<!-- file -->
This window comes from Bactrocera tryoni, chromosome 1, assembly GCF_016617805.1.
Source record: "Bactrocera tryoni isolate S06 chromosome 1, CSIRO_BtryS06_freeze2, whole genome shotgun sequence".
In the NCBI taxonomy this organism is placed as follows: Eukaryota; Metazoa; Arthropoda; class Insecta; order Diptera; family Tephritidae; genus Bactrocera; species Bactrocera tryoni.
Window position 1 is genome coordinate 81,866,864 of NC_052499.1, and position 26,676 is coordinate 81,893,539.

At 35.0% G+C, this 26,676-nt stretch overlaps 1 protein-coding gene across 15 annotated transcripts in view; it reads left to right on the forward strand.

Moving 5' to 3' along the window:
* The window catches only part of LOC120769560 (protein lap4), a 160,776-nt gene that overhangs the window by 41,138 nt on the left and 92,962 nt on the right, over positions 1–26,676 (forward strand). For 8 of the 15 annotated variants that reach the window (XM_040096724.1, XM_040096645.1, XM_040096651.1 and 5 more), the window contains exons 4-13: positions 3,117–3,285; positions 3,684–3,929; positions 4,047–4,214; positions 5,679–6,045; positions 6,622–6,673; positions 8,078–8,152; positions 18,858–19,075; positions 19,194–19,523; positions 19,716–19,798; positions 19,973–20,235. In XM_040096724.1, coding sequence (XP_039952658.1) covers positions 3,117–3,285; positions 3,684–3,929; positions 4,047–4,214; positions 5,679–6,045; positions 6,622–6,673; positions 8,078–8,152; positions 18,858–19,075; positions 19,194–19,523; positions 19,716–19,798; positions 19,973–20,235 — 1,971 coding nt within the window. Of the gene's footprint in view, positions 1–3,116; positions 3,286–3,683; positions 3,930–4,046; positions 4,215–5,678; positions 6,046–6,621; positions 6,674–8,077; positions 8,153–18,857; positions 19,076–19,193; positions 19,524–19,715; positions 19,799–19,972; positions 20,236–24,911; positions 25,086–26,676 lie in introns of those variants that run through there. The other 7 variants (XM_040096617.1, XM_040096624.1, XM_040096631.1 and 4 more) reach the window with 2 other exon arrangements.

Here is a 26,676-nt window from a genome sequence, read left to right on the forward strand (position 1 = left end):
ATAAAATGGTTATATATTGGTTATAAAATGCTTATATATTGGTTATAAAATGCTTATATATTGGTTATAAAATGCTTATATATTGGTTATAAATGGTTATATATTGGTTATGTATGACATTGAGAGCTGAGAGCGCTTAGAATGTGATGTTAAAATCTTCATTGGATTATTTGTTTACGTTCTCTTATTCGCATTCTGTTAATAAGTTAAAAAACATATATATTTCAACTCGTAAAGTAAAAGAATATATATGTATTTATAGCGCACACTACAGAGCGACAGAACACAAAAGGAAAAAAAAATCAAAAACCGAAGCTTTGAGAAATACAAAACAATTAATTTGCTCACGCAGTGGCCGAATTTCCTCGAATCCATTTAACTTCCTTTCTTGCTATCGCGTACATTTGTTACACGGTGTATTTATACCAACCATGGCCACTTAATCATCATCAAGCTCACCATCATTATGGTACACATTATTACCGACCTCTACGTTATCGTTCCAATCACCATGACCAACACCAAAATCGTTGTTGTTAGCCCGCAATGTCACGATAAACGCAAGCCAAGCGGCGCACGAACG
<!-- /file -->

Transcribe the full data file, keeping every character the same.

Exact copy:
This window comes from Bactrocera tryoni, chromosome 1, assembly GCF_016617805.1.
Source record: "Bactrocera tryoni isolate S06 chromosome 1, CSIRO_BtryS06_freeze2, whole genome shotgun sequence".
In the NCBI taxonomy this organism is placed as follows: Eukaryota; Metazoa; Arthropoda; class Insecta; order Diptera; family Tephritidae; genus Bactrocera; species Bactrocera tryoni.
Window position 1 is genome coordinate 81,866,864 of NC_052499.1, and position 26,676 is coordinate 81,893,539.

At 35.0% G+C, this 26,676-nt stretch overlaps 1 protein-coding gene across 15 annotated transcripts in view; it reads left to right on the forward strand.

Moving 5' to 3' along the window:
* The window catches only part of LOC120769560 (protein lap4), a 160,776-nt gene that overhangs the window by 41,138 nt on the left and 92,962 nt on the right, over positions 1–26,676 (forward strand). For 8 of the 15 annotated variants that reach the window (XM_040096724.1, XM_040096645.1, XM_040096651.1 and 5 more), the window contains exons 4-13: positions 3,117–3,285; positions 3,684–3,929; positions 4,047–4,214; positions 5,679–6,045; positions 6,622–6,673; positions 8,078–8,152; positions 18,858–19,075; positions 19,194–19,523; positions 19,716–19,798; positions 19,973–20,235. In XM_040096724.1, coding sequence (XP_039952658.1) covers positions 3,117–3,285; positions 3,684–3,929; positions 4,047–4,214; positions 5,679–6,045; positions 6,622–6,673; positions 8,078–8,152; positions 18,858–19,075; positions 19,194–19,523; positions 19,716–19,798; positions 19,973–20,235 — 1,971 coding nt within the window. Of the gene's footprint in view, positions 1–3,116; positions 3,286–3,683; positions 3,930–4,046; positions 4,215–5,678; positions 6,046–6,621; positions 6,674–8,077; positions 8,153–18,857; positions 19,076–19,193; positions 19,524–19,715; positions 19,799–19,972; positions 20,236–24,911; positions 25,086–26,676 lie in introns of those variants that run through there. The other 7 variants (XM_040096617.1, XM_040096624.1, XM_040096631.1 and 4 more) reach the window with 2 other exon arrangements.

Here is a 26,676-nt window from a genome sequence, read left to right on the forward strand (position 1 = left end):
ATAAAATGGTTATATATTGGTTATAAAATGCTTATATATTGGTTATAAAATGCTTATATATTGGTTATAAAATGCTTATATATTGGTTATAAATGGTTATATATTGGTTATGTATGACATTGAGAGCTGAGAGCGCTTAGAATGTGATGTTAAAATCTTCATTGGATTATTTGTTTACGTTCTCTTATTCGCATTCTGTTAATAAGTTAAAAAACATATATATTTCAACTCGTAAAGTAAAAGAATATATATGTATTTATAGCGCACACTACAGAGCGACAGAACACAAAAGGAAAAAAAAATCAAAAACCGAAGCTTTGAGAAATACAAAACAATTAATTTGCTCACGCAGTGGCCGAATTTCCTCGAATCCATTTAACTTCCTTTCTTGCTATCGCGTACATTTGTTACACGGTGTATTTATACCAACCATGGCCACTTAATCATCATCAAGCTCACCATCATTATGGTACACATTATTACCGACCTCTACGTTATCGTTCCAATCACCATGACCAACACCAAAATCGTTGTTGTTAGCCCGCAATGTCACGATAAACGCAAGCCAAGCGGCGCACGAACG